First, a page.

The Federal Reserve’s Office of Inspector General is conducting an “evaluation” of how the Fed Board and the Federal Reserve Bank of New York supervised JPMorgan Chase & Co.’s (JPM) chief investment office after losses exceeding $6.2 billion in the first nine months of 2012.
The OIG said in its semi-annual report to Congress that it initiated a “scoping review” and “subsequently initiated evaluation work” on the JPMorgan incident involving credit derivatives trades.
The evaluation aimed to “assess the effectiveness of the Board’s and FRB New York’s consolidated and other supervisory activities regarding” JPMorgan’s Chief Investment Office and “identify lessons learned for enhancing future supervisory activities,” the OIG said in its semiannual report, which Inspector General Mark Bialek submitted October 26.
JPMorgan, the largest U.S. bank, suffered losses on a bet on credit derivatives in a London unit of the chief investment office. Chief Executive Officer Jamie Dimon, 56, said “egregious mistakes” were made in risk management.
At least a dozen state, national and international enforcement agencies are investigating the trades, news of which initially erased as much as $51 billion in market value.
JPMorgan’s losses occurred in a part of the bank the Fed does not directly oversee. The Fed has responsibility for JPMorgan’s holding company and its affiliates, while the chief investment office was housed in the national bank which is overseen by the Office of the Comptroller of the Currency, according to June 19 testimony by Comptroller Thomas Curry.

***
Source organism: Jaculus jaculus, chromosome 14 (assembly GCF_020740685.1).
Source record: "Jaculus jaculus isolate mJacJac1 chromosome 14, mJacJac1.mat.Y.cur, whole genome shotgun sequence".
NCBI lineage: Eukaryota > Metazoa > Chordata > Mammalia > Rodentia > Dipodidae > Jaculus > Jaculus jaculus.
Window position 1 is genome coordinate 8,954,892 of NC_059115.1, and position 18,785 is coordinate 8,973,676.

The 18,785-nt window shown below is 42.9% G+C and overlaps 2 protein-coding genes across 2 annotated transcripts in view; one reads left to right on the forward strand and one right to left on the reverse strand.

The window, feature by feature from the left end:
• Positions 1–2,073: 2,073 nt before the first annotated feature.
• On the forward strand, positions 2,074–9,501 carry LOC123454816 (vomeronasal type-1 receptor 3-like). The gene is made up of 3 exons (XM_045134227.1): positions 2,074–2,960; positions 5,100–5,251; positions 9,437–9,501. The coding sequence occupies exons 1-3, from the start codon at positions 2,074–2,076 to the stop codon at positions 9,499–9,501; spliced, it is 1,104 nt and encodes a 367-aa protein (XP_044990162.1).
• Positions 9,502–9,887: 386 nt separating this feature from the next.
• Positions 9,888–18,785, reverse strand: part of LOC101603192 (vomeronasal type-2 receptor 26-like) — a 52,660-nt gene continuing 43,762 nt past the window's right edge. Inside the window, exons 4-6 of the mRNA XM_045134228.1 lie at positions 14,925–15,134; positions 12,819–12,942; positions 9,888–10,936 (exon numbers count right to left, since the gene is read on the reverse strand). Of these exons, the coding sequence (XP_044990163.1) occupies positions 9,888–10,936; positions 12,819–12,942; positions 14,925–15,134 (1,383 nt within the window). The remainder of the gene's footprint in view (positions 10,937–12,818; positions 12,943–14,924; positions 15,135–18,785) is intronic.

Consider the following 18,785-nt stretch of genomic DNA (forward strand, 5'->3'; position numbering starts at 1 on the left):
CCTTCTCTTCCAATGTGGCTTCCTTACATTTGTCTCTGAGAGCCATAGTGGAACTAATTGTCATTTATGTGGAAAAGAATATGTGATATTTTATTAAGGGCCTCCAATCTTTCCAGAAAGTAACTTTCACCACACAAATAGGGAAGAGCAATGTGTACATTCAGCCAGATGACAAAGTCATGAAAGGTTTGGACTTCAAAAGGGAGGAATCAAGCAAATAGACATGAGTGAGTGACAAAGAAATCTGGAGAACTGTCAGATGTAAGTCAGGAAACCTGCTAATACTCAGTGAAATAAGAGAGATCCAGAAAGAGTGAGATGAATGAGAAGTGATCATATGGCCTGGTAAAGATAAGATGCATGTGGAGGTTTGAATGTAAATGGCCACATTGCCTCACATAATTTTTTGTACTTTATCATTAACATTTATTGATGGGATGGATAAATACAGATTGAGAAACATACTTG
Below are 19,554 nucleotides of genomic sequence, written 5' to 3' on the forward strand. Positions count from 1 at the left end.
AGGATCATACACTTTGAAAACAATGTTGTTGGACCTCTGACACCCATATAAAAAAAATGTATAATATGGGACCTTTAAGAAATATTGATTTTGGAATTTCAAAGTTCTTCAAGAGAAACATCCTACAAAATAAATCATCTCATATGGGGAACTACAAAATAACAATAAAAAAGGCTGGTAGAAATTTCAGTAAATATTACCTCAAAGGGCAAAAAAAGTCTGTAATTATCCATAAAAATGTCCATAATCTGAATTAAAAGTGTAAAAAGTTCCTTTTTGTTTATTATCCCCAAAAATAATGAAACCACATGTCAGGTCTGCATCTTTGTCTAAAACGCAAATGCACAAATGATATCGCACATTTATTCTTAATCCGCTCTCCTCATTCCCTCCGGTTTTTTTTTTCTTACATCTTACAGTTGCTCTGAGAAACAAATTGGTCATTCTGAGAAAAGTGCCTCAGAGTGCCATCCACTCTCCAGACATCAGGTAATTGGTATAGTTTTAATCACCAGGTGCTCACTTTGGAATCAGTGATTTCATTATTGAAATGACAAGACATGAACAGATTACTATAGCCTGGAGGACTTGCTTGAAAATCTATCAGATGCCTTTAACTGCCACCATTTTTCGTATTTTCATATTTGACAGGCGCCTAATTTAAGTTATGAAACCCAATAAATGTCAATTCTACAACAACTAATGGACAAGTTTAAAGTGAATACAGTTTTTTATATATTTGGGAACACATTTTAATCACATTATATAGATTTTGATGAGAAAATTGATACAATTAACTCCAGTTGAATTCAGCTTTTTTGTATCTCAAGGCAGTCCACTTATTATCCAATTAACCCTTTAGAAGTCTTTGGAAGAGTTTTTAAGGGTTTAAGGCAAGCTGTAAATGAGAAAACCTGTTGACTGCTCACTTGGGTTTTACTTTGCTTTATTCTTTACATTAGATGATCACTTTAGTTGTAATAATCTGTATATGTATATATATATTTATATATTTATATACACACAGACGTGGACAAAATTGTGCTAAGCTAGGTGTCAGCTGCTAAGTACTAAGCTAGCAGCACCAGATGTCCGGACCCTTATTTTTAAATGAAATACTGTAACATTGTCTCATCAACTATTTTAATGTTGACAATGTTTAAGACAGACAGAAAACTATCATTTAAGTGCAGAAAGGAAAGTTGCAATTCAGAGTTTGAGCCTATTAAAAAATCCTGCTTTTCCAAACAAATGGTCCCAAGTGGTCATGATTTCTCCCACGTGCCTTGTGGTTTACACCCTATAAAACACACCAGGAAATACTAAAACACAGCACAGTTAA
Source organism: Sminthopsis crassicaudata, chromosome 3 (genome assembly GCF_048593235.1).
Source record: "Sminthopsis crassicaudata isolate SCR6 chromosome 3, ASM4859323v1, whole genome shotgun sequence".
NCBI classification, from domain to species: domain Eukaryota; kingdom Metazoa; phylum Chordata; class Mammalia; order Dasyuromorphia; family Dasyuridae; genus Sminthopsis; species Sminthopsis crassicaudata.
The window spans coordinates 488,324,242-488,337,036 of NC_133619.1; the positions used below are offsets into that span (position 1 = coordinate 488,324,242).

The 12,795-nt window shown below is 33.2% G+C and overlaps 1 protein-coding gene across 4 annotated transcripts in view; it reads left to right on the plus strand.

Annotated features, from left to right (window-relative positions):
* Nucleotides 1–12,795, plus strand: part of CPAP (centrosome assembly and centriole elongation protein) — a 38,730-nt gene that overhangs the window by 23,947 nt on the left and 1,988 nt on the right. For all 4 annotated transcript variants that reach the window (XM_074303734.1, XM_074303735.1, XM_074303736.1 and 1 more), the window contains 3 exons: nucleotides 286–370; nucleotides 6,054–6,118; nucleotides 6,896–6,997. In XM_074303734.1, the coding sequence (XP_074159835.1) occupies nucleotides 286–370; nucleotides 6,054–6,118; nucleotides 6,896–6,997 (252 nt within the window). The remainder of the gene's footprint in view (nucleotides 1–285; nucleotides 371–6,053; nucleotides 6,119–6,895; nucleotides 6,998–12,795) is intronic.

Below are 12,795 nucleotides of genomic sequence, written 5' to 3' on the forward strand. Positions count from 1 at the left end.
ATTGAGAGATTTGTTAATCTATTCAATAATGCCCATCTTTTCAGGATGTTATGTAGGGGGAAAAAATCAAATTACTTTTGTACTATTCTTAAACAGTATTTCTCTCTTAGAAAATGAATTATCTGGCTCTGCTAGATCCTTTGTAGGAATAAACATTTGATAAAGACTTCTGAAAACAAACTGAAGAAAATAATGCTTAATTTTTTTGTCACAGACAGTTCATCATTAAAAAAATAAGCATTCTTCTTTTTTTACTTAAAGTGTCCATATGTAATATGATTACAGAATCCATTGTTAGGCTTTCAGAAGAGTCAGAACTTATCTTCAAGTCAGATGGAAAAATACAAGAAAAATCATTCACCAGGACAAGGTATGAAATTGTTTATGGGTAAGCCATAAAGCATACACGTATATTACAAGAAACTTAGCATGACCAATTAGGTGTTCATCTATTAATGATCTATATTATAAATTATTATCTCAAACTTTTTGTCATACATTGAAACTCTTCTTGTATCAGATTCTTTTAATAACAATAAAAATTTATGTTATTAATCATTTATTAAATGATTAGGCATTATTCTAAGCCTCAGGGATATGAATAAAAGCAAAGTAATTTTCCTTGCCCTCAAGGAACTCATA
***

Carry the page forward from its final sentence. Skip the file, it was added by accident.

Curry told the House Financial Services that the OCC had 65 onsite examiners at JPMorgan “who are responsible for reviewing nearly all facets of the bank’s activities and operations, including commercial and retail credit, mortgage banking, trading and other capital markets activities.”
In a scoping review inspectors “figure out how far they are going” to look into an issue, said Gilbert Schwartz, a partner at Schwartz & Ballen in Washington and a former Fed attorney.
Fed OIG spokesman John Manibusan didn’t immediately respond to an e-mail and a phone message seeking comment. New York Fed spokesman Jack Gutt also didn’t immediately respond to an e-mail or phone message requesting comment.
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